At 1 Madhav Bagh with Revathy
What initiated the entire process of the play 1 Madhav Bagh?
Arundhati Nag initiated the play because she decided to do something called the ‘Other Voices’. It is about intimate theatre which is done in a small place. This piece has been done in a corridor. It is for a very small audience. She was looking for pieces and actors who would be able to do that. I have been coming to Ranga Shankara from the very first festival. So, Arundhati asked me if I would like to be a part of the process. Stage is a paradise for an actor. So I came down to Bangalore, worked for about ten days with the director. I met Chetan Datar, the writer of the play too. That is where it all started and we staged it for the first time during the Ranga Shankara Festival, 2007.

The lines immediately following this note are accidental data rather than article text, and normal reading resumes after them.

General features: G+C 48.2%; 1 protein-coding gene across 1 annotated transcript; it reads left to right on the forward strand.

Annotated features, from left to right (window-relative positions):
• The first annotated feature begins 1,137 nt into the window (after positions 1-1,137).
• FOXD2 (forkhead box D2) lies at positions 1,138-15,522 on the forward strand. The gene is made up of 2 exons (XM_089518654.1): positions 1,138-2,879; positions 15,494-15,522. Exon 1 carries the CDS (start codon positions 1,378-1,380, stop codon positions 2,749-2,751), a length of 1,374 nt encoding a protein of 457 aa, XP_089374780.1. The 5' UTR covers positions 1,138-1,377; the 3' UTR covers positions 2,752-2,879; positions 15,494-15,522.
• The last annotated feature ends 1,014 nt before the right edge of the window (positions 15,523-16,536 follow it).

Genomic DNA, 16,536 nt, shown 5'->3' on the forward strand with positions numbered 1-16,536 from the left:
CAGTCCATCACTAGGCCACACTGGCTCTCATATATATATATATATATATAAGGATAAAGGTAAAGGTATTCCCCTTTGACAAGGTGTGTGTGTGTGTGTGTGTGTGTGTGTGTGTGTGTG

Who decided on this particular script that deals with homosexuality?
Arundhati happened to send me the script. She sent me a few pieces and said whatever you are comfortable with and you are able to relate to, you could do it. So Chetan Datar’s 1 Madhav Bagh was the first script she sent me and as soon as I read it, I knew this is what I wanted to do because it is an issue of today and I was able to relate to it beautifully because there is a friend of mine whose family gone through this issue. It was easy for me to relate.
Do you think homosexuals today receive support from the society?